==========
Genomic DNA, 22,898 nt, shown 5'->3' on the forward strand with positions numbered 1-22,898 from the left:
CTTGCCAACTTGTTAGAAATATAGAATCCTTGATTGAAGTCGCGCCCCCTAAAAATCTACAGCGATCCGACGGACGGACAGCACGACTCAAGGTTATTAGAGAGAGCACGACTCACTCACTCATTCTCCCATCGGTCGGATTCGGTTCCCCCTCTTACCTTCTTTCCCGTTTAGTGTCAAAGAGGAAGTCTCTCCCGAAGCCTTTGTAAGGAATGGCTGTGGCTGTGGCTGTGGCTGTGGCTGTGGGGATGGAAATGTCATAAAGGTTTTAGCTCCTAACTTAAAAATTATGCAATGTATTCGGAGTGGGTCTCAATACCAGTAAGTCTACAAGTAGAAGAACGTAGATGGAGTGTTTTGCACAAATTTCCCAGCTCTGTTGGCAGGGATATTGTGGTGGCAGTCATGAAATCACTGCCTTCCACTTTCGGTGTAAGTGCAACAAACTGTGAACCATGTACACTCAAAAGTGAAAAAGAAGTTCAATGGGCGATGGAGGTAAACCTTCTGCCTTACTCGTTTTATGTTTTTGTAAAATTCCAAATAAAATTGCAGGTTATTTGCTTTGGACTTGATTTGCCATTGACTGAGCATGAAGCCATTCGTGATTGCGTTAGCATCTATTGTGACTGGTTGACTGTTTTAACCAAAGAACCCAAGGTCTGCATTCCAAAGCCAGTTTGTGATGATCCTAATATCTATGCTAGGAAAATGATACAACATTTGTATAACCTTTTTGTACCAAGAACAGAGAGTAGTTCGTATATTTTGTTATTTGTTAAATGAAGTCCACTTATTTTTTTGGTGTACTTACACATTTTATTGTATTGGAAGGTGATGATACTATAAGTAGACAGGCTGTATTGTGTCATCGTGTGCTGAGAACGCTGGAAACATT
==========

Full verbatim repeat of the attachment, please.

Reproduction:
Genomic DNA, 22,898 nt, shown 5'->3' on the forward strand with positions numbered 1-22,898 from the left:
CTTGCCAACTTGTTAGAAATATAGAATCCTTGATTGAAGTCGCGCCCCCTAAAAATCTACAGCGATCCGACGGACGGACAGCACGACTCAAGGTTATTAGAGAGAGCACGACTCACTCACTCATTCTCCCATCGGTCGGATTCGGTTCCCCCTCTTACCTTCTTTCCCGTTTAGTGTCAAAGAGGAAGTCTCTCCCGAAGCCTTTGTAAGGAATGGCTGTGGCTGTGGCTGTGGCTGTGGCTGTGGGGATGGAAATGTCATAAAGGTTTTAGCTCCTAACTTAAAAATTATGCAATGTATTCGGAGTGGGTCTCAATACCAGTAAGTCTACAAGTAGAAGAACGTAGATGGAGTGTTTTGCACAAATTTCCCAGCTCTGTTGGCAGGGATATTGTGGTGGCAGTCATGAAATCACTGCCTTCCACTTTCGGTGTAAGTGCAACAAACTGTGAACCATGTACACTCAAAAGTGAAAAAGAAGTTCAATGGGCGATGGAGGTAAACCTTCTGCCTTACTCGTTTTATGTTTTTGTAAAATTCCAAATAAAATTGCAGGTTATTTGCTTTGGACTTGATTTGCCATTGACTGAGCATGAAGCCATTCGTGATTGCGTTAGCATCTATTGTGACTGGTTGACTGTTTTAACCAAAGAACCCAAGGTCTGCATTCCAAAGCCAGTTTGTGATGATCCTAATATCTATGCTAGGAAAATGATACAACATTTGTATAACCTTTTTGTACCAAGAACAGAGAGTAGTTCGTATATTTTGTTATTTGTTAAATGAAGTCCACTTATTTTTTTGGTGTACTTACACATTTTATTGTATTGGAAGGTGATGATACTATAAGTAGACAGGCTGTATTGTGTCATCGTGTGCTGAGAACGCTGGAAACATT